James Walker Tufts

From Wikipedia, the free encyclopedia
Jump to: navigation, search

James Walker Tufts (February 11, 1835 – February 3, 1902), is known for his founding of The Village of Pinehurst, North Carolina (USA) and for his development of a successful business in silver plate tableware. He also founded the Arctic Soda Fountain Co. and eventually merged with A. D. Puffer & Sons (Boston, Massachusetts), John Matthews (New York City, New York), and Charles Lippincott (Philadelphia, Pennsylvania) to form the American Soda Fountain Co. Tufts was the inventor of the Arctic Soda Fountain and was installed as the first president of the merger that formed American Soda Fountain. Tufts was born in Charlestown, Massachusetts to Leonard Tufts and Hepzebah Fosdick Tufts. He was "an entrepreneur, inventor, and philanthropist. He rose from being a sixteen-year-old drug store apprentice to becoming a wealthy businessman who had the vision and determination to build Pinehurst, in only six months."[1] In 1895, Tufts initially purchased 500 acres (2.0 km2), and eventually purchased an additional 5,500 acres (22 km2), of land for approximately $1.25 per acre in the North Carolina Sandhills, with the vision of building a "health resort for people of modest means".[1] Originally dubbed "Tuftstown" during development, Tuftstown became the village of Pinehurst, and home of the Pinehurst Resort—the name was chosen from a list of losing names proposed for Martha's Vineyard.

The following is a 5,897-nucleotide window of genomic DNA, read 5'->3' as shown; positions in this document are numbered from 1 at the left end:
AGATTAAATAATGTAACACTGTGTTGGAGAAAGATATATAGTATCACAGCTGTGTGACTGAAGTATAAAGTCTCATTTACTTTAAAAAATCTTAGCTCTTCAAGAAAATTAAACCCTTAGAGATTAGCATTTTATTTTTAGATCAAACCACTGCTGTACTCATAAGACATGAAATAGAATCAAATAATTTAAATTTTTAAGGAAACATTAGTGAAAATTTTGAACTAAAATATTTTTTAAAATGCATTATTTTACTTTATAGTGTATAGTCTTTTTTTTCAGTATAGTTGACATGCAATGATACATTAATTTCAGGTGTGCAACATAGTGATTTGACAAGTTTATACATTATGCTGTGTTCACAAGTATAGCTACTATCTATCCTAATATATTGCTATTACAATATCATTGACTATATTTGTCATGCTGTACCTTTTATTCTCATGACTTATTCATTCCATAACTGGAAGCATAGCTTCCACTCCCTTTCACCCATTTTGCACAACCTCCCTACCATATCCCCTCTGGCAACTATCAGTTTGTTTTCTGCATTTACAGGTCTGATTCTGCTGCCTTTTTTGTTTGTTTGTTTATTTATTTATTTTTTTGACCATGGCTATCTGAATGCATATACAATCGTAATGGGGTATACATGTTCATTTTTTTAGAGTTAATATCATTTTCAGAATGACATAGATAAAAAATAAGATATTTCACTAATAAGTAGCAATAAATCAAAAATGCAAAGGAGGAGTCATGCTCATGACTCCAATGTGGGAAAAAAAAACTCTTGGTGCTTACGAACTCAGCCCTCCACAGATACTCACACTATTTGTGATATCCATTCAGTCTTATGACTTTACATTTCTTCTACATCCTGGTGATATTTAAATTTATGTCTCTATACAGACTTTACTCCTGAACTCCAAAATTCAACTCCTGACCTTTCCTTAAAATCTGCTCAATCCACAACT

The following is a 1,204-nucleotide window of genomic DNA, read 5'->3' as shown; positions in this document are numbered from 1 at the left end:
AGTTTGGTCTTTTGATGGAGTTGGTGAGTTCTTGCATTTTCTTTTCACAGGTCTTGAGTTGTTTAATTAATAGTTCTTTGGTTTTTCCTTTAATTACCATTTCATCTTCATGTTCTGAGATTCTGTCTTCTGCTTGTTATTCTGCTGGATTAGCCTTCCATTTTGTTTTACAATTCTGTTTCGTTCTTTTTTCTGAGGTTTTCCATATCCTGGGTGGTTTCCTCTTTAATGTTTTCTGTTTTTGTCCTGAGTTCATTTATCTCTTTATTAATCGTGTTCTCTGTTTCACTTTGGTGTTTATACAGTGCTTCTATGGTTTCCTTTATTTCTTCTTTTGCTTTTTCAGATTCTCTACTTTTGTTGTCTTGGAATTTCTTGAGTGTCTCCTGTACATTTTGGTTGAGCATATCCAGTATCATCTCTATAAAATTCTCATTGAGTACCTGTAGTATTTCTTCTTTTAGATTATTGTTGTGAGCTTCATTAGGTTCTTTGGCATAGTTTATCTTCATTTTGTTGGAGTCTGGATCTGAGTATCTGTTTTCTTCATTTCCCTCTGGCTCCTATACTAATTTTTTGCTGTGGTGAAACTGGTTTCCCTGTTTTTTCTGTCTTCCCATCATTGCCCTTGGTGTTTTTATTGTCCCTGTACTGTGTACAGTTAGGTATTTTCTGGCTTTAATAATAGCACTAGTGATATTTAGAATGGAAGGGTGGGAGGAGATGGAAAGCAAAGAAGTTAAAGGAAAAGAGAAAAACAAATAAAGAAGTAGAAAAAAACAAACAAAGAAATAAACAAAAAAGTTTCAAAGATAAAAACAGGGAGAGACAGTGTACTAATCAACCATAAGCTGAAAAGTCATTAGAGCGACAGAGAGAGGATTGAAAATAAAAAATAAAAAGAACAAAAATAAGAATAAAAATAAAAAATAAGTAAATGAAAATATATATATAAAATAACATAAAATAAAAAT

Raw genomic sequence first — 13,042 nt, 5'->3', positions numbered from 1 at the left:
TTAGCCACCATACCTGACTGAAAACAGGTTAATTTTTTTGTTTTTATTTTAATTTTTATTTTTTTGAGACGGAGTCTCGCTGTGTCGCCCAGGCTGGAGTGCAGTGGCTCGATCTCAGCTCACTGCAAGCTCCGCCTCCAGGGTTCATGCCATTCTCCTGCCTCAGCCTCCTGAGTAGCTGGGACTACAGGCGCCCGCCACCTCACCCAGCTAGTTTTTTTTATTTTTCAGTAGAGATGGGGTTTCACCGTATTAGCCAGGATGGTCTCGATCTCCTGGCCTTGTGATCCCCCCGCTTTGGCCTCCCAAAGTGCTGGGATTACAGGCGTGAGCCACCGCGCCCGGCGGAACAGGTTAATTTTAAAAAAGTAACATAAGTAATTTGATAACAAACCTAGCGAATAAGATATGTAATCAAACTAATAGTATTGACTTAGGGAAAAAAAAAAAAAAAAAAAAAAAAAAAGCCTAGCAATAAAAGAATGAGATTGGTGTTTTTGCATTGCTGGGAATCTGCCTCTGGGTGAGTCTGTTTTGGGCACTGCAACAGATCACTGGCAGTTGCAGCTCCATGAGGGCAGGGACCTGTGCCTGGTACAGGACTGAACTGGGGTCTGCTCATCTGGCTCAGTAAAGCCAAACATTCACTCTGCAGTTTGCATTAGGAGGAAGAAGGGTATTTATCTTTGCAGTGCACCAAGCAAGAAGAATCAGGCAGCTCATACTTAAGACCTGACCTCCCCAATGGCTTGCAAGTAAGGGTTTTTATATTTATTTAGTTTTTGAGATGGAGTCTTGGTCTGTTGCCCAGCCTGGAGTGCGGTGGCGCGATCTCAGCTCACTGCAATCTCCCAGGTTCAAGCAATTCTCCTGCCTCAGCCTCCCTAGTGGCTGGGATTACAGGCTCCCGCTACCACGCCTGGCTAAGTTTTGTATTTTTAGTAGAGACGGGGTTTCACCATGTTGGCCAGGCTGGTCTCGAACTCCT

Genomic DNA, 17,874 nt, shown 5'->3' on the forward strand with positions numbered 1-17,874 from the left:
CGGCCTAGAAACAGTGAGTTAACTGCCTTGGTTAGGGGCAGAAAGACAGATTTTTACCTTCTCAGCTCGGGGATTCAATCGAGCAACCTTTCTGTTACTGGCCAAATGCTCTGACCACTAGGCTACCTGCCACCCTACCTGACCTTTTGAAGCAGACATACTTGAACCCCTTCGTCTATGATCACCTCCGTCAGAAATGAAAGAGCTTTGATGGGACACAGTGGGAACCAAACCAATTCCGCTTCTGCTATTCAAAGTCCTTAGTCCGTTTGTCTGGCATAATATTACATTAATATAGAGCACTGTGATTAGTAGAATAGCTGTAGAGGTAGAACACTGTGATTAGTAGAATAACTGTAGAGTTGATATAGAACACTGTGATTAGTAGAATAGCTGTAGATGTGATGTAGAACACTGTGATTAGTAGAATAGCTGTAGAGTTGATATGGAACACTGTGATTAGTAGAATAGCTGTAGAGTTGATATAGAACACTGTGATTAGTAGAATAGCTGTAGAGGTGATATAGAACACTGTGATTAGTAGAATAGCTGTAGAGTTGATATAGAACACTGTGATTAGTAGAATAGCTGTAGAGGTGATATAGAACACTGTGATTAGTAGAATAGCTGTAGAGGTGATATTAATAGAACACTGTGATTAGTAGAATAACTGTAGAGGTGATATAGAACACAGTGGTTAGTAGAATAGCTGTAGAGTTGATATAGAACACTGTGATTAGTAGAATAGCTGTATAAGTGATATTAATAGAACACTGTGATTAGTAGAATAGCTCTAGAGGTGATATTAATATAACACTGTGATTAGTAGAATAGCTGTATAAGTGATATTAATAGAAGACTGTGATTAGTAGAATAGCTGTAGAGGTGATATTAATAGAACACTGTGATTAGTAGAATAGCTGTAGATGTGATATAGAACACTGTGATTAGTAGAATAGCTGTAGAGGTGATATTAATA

Tufts hired the landscape architecture firm started by Frederick Law Olmsted to do the initial city planning; because his health was failing, Olmsted himself was unable to play an active role.

Pinehurst later became known for its golf courses with the arrival of golf pro Donald Ross (originally of Dornoch, Scotland) in December, 1900. Ross designed four of Pinehurst's golf courses.

Tufts died in Pinehurst in 1902. Pinehurst was controlled by the Tufts family until 1970. James Tufts's son Leonard, and his grandson, Richard, succeeded him.

Notes[edit]

  1. ^ a b Welcome to the Tufts Archives at www.tuftsarchives.org

External links[edit]